As promised in our recent Educational Food Growing post for kids, we’ve got another wonderful food-growing activity for children today. Whether you have a toddler, preschooler or older child, they’ll love this activity and it also has a huge range of benefits. It is a fun, educational, easy and inexpensive activity that gives children an enormous feeling of achievement. It also results in the miraculous growth of delicious food that children and the whole household can eat! What’s not to love, therefore, about our growing microgreens activity! Today, we explain just how easy it is.
First: What Are Microgreens?
Microgreens, also known as micro leaves, are the young shoots of growing plants that are edible. Examples include the seedlings of herbs like basil and coriander, red cabbage micro leaves and the shoots from root vegetables like beetroot. When growing, the seedlings form a thick and rich ‘carpet’ of shoots that, when ready, can be snipped off en masse and used in meals as salads or garnishes. What’s more, they’re delicious, highly nutritious and make meals look amazing. The entire activity can also be accomplished indoors in any home. You do not need to have a garden because a well-lit windowsill or counter top will more than suffice.
Growing Microgreens is a fun, educational, easy and inexpensive activity that gives children an enormous feeling of achievement. It also results in delicious food that children and the whole household can eat!
Additional Benefits of Children Growing Microgreens
Getting children directly involved in growing microgreens can also encourage them to try new foods, enjoy new flavours and to get much needed vitamins and minerals at the critical time when they are developing. Teaching them to grow food will also teach them a huge number of lessons, for example about nature, the circle of life, how to care for another living thing responsibly, where food comes from and even meal preparation, nutrition and balancing diets. Growing microgreens is a doorway to all of this and more, yet is so simple as an activity.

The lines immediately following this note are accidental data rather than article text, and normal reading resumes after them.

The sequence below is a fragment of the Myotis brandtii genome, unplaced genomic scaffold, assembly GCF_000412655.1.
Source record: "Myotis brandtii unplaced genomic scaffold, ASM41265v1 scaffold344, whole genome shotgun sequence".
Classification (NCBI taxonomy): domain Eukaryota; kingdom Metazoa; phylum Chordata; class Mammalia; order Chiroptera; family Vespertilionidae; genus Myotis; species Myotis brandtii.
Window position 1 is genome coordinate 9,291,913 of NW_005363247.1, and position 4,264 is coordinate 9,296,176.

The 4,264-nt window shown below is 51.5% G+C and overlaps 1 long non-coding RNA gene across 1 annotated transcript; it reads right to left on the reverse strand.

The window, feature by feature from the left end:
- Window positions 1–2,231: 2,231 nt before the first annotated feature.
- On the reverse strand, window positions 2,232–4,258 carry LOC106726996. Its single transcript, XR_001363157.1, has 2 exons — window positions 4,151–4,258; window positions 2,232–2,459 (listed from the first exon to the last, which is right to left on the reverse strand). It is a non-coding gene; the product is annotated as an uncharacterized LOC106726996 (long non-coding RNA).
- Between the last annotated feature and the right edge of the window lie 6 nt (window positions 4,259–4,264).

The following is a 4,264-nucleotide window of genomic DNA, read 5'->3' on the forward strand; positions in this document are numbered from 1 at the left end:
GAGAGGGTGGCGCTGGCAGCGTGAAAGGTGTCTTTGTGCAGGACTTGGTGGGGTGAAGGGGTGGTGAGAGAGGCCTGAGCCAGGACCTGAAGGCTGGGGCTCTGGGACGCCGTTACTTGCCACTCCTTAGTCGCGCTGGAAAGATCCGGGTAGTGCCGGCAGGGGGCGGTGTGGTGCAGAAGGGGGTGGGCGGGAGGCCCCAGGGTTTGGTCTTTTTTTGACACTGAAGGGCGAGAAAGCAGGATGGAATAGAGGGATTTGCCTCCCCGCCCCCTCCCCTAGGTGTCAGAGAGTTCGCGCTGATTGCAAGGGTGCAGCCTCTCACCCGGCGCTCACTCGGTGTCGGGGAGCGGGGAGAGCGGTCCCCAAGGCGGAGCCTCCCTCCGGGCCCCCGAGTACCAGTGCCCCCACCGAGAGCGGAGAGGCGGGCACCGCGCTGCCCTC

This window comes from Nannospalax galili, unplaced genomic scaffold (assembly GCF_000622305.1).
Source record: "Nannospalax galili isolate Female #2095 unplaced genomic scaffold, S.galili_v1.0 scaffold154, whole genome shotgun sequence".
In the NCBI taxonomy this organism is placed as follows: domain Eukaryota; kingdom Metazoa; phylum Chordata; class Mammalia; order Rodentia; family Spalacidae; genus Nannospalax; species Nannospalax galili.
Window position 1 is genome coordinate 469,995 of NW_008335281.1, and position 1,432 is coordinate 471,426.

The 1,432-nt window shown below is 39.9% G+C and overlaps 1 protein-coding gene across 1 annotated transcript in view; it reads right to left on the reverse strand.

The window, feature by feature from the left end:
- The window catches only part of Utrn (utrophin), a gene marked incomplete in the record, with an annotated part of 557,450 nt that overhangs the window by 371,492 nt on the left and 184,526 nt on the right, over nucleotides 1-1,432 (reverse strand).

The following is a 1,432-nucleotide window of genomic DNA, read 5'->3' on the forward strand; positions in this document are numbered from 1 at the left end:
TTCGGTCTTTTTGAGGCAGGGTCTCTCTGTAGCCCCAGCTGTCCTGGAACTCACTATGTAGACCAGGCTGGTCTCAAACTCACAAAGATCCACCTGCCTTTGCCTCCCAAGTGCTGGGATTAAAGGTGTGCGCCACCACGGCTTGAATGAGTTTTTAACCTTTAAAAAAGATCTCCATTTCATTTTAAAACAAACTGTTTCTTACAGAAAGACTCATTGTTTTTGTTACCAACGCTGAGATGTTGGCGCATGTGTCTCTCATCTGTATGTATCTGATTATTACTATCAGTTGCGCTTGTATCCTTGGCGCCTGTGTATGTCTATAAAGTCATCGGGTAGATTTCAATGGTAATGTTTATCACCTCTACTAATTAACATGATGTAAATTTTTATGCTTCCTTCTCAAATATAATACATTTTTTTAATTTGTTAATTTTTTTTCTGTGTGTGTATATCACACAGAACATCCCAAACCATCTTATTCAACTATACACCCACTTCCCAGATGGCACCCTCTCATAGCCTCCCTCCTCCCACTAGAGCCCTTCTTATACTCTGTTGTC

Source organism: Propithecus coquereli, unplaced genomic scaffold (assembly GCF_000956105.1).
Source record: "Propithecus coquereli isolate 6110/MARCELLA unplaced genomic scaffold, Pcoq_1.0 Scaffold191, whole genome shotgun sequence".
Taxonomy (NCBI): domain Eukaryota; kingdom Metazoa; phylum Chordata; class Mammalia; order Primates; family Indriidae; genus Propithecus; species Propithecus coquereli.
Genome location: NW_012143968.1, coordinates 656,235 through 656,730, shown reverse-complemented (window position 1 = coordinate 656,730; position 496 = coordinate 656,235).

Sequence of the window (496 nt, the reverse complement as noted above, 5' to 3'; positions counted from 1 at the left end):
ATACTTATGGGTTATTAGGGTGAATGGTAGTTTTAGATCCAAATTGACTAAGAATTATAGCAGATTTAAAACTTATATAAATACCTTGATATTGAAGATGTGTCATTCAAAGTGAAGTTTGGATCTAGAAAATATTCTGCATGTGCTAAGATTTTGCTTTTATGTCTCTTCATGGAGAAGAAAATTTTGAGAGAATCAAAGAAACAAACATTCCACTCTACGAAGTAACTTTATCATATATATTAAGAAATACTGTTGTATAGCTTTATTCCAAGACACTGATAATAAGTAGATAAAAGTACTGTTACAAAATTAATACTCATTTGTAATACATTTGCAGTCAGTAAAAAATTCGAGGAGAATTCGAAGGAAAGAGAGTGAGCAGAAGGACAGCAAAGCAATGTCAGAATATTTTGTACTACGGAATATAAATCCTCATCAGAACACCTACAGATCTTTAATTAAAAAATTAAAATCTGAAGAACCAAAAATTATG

What You’ll Need to Start Growing Microgreens
You/your child will need a few things to get started in the growing activity:
- Microgreen seeds. These are available inexpensively online or at places like garden centres and even some supermarkets. You can buy microgreen mixed seeds or choose seeds for rocket, beetroot, spinach, red cabbage, fennel, broccoli, radish or mustard. Each has a distinctive look, when growing, and flavour, when eaten. Read the packets for more detail or just have fun and experiment!
- One or more shallow seed trays – also available inexpensively from garden centres or online. Alternatively, you can use any shallow tray left over from a ready meal, or use used yoghurt pots, egg cartons, cut down kitchen roll ‘cores’ or similar. Whatever you use will need to have drainage holes underneath, so parents will need to help any piercing, for safety purposes.
- As the main pots or tray require drainage holes, you will need another tray, cut-down pot or saucer to catch drips underneath. This is known as a drip tray and simply protects your surface from moisture.
- Lastly, you’ll need some light soil to sow the seeds in. This can be from the garden if you have one and are on a low budget (sieve first), or buy peat-free compost. Multi-purpose compost or a compost specifically for seeds and cuttings will be perfect. If you’re on a really low budget, another alternative is to simply sow microgreens directly onto layers of dampened tissue paper e.g. horizontal sheets torn from a kitchen towel.
That’s all you and your little one need, apart from water, natural light and some care and patience.
What to Do
Once you’ve got the above items together, your child can take the following steps: